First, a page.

sábado, 24 de diciembre de 2016

Alan Parson cumplio 68 años

Alan Parsons es un ingeniero de sonido y músico inglés. Nació el 20 de diciembre de 1948 en Londres, Reino Unido. De niño, Alan Parsons mostró un gran talento musical. Aprendió a tocar el piano, la guitarra y la flauta. Su pasión por la música le llevó a ser ingeniero de grabación en los estudios EMI y más tarde en los estudios Abbey Road en donde participó como asistente de grabación en el álbum "Abbey Road" (1969) de los Beatles y en el último álbum del grupo, "Let It Be". Como curiosidad, en la última aparición pública de los Beatles en la azotea de un edificio londinense, mientras interpretaban "Get Back" se puede ver como Parsons está realizando las labores de técnico de sonido. Su relación con EMI fue larga, al mismo tiempo que trabajaba con Paul McCartney. Tras la separación de los Beatles, Parsons fue el ingeniero de sonido en grabaciones de los Wings tales como "Red Rose Speedway" "Hi Hi Hi" y "C Moon". En esos años también trabajó con los Hollies en temas como "He Ain't Heavy He's My Brother", y "The Air That I Breathe" y con otros grupos musicales, como Pink Floyd, con quienes colaboró en el exitoso álbum The Dark Side of the Moon, trabajo por el que fue nominado al premio Grammy como ingeniero de sonido. Destaca también su mezcla cuadrafónica del disco, aunque no es muy conocida. Según muchos, es mejor que el mix de James Guthrie, que realizó durante los años 2002 y 2003 para el SACD que recordaba su aniversario número 30. Su decisión de entrar en el área de la producción resultó en una sucesión de éxitos interpretados por “Pilot”, “Steve Harley & Cockney Rebel”, “John Miles”, y “Al Stewart”. Con todo el éxito alcanzado, Alan Parsons se animó a entrar en el negocio musical. En el comedor, un día de 1974 en los estudios Abbey Road conoció a Eric Woolfson, entonces un pianista de sesión que había preparado durante mucho tiempo un homenaje musical a las obras de Edgar Allan Poe, que, un año después, quedaría bajo el nombre de Tales Of Mystery And Imagination. Eric ayudaría a Alan a darle dirección a su carrera como artista. Aunque empezaron a modo de empresa, rápidamente procedieron a componer conjuntamente, tomando forma el The Alan Parsons Project. La idea que lo convirtió en un proyecto: un foro en el que se mezclaba una amplia gama de cantantes y músicos de respaldo, que interpretaban la pulida y austera música de Parsons y Woolfson. El rol de Parsons es comparable al que un director o productor desempeña en las películas o en la televisión, co-creando el concepto, co-componiendo la música y contratando a artistas, mientras Woolfson es el hombre de la inspiración, cantando también en muchas de las composiciones. A esto se agrega la presencia de Andrew Powell, quien se sumó al proyecto en 1976 como arreglista. Aportó en temas como "The Fall Of The House Of Usher" y compuso otros como "Total Eclipse". Su entrada en la televisión fue por medio de un programa llamado “London Calling”, que después se convertiría en un programa regular de MTV, posteriormente ayudó a crear el canal musical de cable Music Box. Después del periodo "The Alan Parsons Project" llega el "divorcio artístico" entre Parsons y Woolfson, causado por las sugerencias de Andrew Lloyd Webber, al querer convertir en una obra teatral el que hubiera sido su undécimo álbum, Freudiana. No obstante, Alan Parsons presenta en 1993 "Try Anything Once", un álbum cuyo concepto trata de no tener justamente un concepto. Tras esta nueva presentación retornaría a los álbumes conceptuales con "On Air", lanzado en 1996; "Time Machine" en 1999, y finalmente "A Valid Path", en agosto de 2004. La música de Alan Parsons tomó una nueva dirección adentrándose en el sonido electrónico. Su último trabajo de estudio "A Valid Path", incluye colaboraciones en prácticamente todos sus temas, con artistas como David Gilmour, The Crystal Method, Shpongle, The Nortec Collective y Uberzone. Alan Parsons ha recibido diez nominaciones al Grammy por la ingeniería de grabación y la producción de sus discos. Juntamente con Eric, paralelamente a la realización de The Turn Of A Friendly Card, prepararon un disco llamado The Sicilian Defence, si bien nunca salió a la venta. Era su "golpe sobre la mesa", para satisfacer de la manera más rápida posible la demanda del contrato que tenían en aquel entonces. The Sicilian Defence fue grabado y mezclado en tan sólo tres días. En la actualidad, además de grabar y tocar en vivo, Alan Parsons produce para otros artistas, compone bandas sonoras de películas, además de tener su propia compañía que se dedica a la mejora de la calidad de sonido en cine y televisión. De hecho se ha convertido en un referente del sonido envolvente 5.1, por trabajos como los de On Air. En 2010 lanzó un documental en DVD, "The Art And Science Of Sound Recording", que trata de explicar al público su notoria habilidad como ingeniero de sonido. Trabajó en colaboración con otros músicos e ingenieros, dando como resultado un single llamado "All Our Yesterdays", en la que Alan tiene la voz principal. Según sus propias palabras, «La industria está cambiando y siento la necesidad de llegar a una audiencia diferente manteniendo mi identidad musical. La música electrónica es la categoría de mayor crecimiento en este momento y me gusta trabajar con nuevas personas y nuevas tecnologías.» En diciembre de 2013 lanzó al mercado un nuevo single, "Fragile". Parsons declaró que, si llega a tener éxito, lanzarán un nuevo álbum de estudio.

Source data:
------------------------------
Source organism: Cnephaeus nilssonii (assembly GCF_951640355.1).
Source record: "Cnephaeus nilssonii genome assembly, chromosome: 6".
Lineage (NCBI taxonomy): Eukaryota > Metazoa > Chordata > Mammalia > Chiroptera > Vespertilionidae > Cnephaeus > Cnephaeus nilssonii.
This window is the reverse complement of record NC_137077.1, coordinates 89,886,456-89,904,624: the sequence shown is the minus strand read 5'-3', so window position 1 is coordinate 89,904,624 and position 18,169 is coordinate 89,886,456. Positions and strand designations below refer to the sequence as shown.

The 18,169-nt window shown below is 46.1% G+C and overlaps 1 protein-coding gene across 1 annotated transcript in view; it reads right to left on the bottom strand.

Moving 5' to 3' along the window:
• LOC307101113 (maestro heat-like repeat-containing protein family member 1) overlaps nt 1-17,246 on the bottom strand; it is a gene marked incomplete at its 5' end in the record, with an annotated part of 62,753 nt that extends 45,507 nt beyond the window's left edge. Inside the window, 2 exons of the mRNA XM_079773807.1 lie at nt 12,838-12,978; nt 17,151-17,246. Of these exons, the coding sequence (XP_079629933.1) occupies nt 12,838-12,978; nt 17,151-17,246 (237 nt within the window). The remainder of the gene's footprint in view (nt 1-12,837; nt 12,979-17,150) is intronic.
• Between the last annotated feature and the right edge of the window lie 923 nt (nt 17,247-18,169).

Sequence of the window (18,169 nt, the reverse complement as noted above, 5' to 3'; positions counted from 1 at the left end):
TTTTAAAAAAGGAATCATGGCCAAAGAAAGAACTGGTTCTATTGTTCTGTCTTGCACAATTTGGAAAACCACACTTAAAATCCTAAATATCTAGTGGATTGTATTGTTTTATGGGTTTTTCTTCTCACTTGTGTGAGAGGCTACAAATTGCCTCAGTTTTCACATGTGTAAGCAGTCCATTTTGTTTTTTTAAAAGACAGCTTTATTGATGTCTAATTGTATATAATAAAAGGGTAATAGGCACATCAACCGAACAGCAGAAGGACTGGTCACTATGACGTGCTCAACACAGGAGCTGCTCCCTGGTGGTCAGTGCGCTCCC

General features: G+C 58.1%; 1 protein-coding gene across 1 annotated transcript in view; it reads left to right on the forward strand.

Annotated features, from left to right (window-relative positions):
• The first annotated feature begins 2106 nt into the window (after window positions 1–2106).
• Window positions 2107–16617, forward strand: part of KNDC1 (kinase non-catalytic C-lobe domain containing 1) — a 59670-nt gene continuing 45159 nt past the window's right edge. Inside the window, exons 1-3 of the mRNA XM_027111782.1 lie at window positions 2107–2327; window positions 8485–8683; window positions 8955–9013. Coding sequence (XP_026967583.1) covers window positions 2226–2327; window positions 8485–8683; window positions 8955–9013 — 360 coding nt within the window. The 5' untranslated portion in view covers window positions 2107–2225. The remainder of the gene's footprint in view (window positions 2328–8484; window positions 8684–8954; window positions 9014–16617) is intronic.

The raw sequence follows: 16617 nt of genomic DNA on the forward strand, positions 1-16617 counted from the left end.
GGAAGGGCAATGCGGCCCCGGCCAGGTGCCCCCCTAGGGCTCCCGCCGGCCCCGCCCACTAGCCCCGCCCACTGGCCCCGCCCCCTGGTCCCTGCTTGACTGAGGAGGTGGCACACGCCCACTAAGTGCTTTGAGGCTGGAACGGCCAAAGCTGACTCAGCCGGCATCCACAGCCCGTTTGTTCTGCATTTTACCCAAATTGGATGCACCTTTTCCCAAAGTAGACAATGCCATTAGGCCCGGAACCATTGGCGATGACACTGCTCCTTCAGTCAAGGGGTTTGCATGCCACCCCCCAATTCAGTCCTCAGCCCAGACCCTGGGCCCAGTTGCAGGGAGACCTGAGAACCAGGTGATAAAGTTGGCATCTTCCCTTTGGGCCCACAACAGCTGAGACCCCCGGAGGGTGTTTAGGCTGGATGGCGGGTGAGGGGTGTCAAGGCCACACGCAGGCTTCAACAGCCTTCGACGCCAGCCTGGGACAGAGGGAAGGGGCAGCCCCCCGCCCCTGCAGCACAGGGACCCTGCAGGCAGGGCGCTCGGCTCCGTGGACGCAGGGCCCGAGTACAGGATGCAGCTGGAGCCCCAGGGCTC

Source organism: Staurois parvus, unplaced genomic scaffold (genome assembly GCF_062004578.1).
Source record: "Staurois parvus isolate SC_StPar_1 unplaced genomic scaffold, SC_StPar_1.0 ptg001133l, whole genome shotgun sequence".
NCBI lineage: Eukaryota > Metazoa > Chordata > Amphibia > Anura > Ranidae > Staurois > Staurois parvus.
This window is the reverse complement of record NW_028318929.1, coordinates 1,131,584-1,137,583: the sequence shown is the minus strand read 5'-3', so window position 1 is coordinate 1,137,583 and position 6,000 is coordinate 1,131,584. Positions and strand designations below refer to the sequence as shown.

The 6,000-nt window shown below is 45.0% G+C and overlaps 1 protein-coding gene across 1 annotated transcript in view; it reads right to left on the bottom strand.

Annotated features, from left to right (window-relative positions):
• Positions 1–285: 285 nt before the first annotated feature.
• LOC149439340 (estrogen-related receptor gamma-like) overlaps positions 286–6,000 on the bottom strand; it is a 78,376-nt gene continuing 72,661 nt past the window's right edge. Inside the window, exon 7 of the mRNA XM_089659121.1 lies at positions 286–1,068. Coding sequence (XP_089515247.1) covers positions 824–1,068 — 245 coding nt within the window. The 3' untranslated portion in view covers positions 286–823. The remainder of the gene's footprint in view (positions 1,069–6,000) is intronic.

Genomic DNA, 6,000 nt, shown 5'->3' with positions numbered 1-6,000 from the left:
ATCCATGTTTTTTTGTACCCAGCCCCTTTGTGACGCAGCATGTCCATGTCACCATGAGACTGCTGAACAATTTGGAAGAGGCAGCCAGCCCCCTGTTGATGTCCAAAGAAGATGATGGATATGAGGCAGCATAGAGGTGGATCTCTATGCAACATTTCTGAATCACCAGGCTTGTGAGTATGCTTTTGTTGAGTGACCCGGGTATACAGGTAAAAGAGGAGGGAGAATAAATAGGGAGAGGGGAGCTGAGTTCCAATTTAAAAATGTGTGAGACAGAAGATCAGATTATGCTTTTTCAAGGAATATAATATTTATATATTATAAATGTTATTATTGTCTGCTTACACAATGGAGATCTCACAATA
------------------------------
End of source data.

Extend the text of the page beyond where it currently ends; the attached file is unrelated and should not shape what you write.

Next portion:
Alan Parsons (born 20 December 1948) is an English audio engineer, songwriter, musician, and record producer. He was involved with the production of several significant albums, including the Beatles' Abbey Road and Let It Be, and the art rock band Ambrosia's debut album Ambrosia as well as Pink Floyd's The Dark Side of the Moon for which Pink Floyd credit him as an important contributor. Parsons' own group, the Alan Parsons Project, as well as his subsequent solo recordings, have also been successful commercially. In October 1967, at the age of 18, Parsons went to work as an assistant engineer at Abbey Road Studios, where he earned his first credit on the LP Abbey Road. He became a regular there, engineering such projects as Paul McCartney's Wild Life and Red Rose Speedway, five albums by the Hollies, and Pink Floyd's The Dark Side of the Moon, for which he received his first Grammy Award nomination. He was known for doing more than what would normally be considered the scope of a recording engineer's duties.[citation needed] He considered himself to be a recording director, likening his contribution to recordings to what Stanley Kubrick contributed to film.[citation needed] This is apparent in his work with Al Stewart's "Year of the Cat", where Parsons added the saxophone part and transformed the original folk concept into the jazz-influenced ballad that put Al Stewart onto the charts.[citation needed] It is also heard in Parsons' influence on the Hollies' "He Ain't Heavy, He's My Brother" and "The Air That I Breathe", sharp departures from their popular 1960s hits "Stay", "Just One Look", "Stop! Stop! Stop!" or "Bus Stop".[citation needed] Parsons was also known to have swapped shifts during the engineering of Dark Side of the Moon so he could work entirely on the project.[citation needed] Parsons also produced three albums by Pilot, a Scottish pop rock band consisting of Ian Bairnson on guitar, Stuart Tosh on drums, and David Paton on lead vocals, guitars, bass and William (Billy) Lyall, on piano and keys. Their hits included "January" and "Magic". He also mixed the debut album by the American band Ambrosia and produced their second album Somewhere I've Never Travelled. Parsons was nominated for a Grammy Award for both of these albums.[2] In 1975, he declined Pink Floyd's invitation to come back and work on the follow-up for "Dark Side," Wish You Were Here, and instead initiated the Alan Parsons Project with producer and songwriter (and occasional singer) Eric Woolfson, whom he had met at Abbey Road. The Project consisted of a revolving group of studio musicians and vocalists, most notably the members of Pilot and (on the first album) the members of Ambrosia. Unlike most rock groups, the Alan Parsons Project never performed live during its heyday, although it did release several music videos. Its only live performance during its original incarnation was in 1990, with Woolfson present but behind the scenes. After releasing ten albums, the last in 1987, the Project terminated in 1990 after Parsons and Woolfson split, with the Project's intended 11th album released that year as a Woolfson solo album. Parsons continued to release work in his own name and in collaboration with other musicians. Parsons and his band now regularly tour many parts of the world. Although an accomplished vocalist, keyboardist, bassist, guitarist and flautist, Parsons only sang infrequent and incidental parts on his albums. While his keyboard playing was very audible on the Alan Parsons Project albums, very few recordings feature his flute. During the late 1990s, Parsons' career travelled an interesting full circle. Having started out in the music industry at the Abbey Road Studios in London as an assistant engineer in the late 1960s, he briefly returned to run the studio in its entirety. He reportedly managed to combine this role with the demands of a hectic performing and recording schedule. Parsons also continued with his selective production work for other bands. Of all his collaborators, guitarist Ian Bairnson worked with Parsons the longest, including Parsons' post-Woolfson albums, Try Anything Once, On Air, and The Time Machine. In 1998, Parsons became Vice-President of EMI Studios Group including the Abbey Road Studios. He soon left the post, deciding to return to more creative endeavours. Parsons remained as a creative consultant and associate producer for the group. As well as receiving gold and platinum awards from many nations, Parsons has received ten Grammy Award nominations for engineering and production. In 2007 he received a nomination for Best Surround Sound Album for A Valid Path. Beginning in 2001 and extending for four years, Parsons conceived and led a Beatles tribute show called A Walk Down Abbey Road featuring a group of headlining performers such as Todd Rundgren, Ann Wilson of Heart, John Entwistle of the Who, and Jack Bruce of Cream. The show structure included a first set where all musicians assembled to perform each other's hits, and a second set featuring all Beatles songs. Since 1999 he has toured under a revised name, the Alan Parsons Live Project (with Woolfson's permission). The band currently features lead singer P.J. Olsson, guitarist Alastair Greene, drummer Danny Thompson, keyboardist Manny Focarazzo, keyboardist Tom Brooks, bass guitarist Guy Erez, vocalist and saxophonist Todd Cooper, and guitarist and vocalist Dan Tracey.[citation needed] This band performed live in Colombia in 2013 as Alan Parsons Symphonic Project in a performance recorded for Colombian television and also released on CD (live 2-CD) and DVD (May 2016). In May 2005, Parsons appeared at the Canyon Club in Agoura Hills, California, to mix front-of-house sound for Southern California-based Pink Floyd tribute band Which One's Pink? and their performance of The Dark Side of the Moon in its entirety. In 2010, Parsons released his single "All Our Yesterdays" through Authentik Artists.[4] Parsons also launched a DVD educational series in 2010 titled The Art and Science of Sound Recording ("ASSR") on music production and the complete audio recording process. The single "All Our Yesterdays" was written and recorded during the making of ASSR. The series, narrated by Billy Bob Thornton, gives detailed tutorials on virtually every aspect of the sound recording process. Individual sections of the series are also being released in batches and are available to stream or download at www.artandscienceofsound.com. During 2010, several media reports, one of which included a quote from a representative of Parsons, alleged that the song "Need You Now" by country music group Lady Antebellum used the melody and arrangement of "Eye in the Sky." Parsons produced Jake Shimabukuro's album, Grand Ukulele, which was released on 2 October 2012. Also in 2012, he contributed lead vocals and performed keyboards and guitar on the track "Precious Life" by German electronic music duo Lichtmond, and appeared with many other noted progressive-rock musicians on The Prog Collective album by Billy Sherwood, singing lead on "The Technical Divide." Parsons engineered the third solo album by Steven Wilson, The Raven that Refused to Sing (And Other Stories), released on 25 February 2013. In late 2013, a live album with the title Live Span was released, accompanied by a single called "Fragile" with Simon Philips on drums.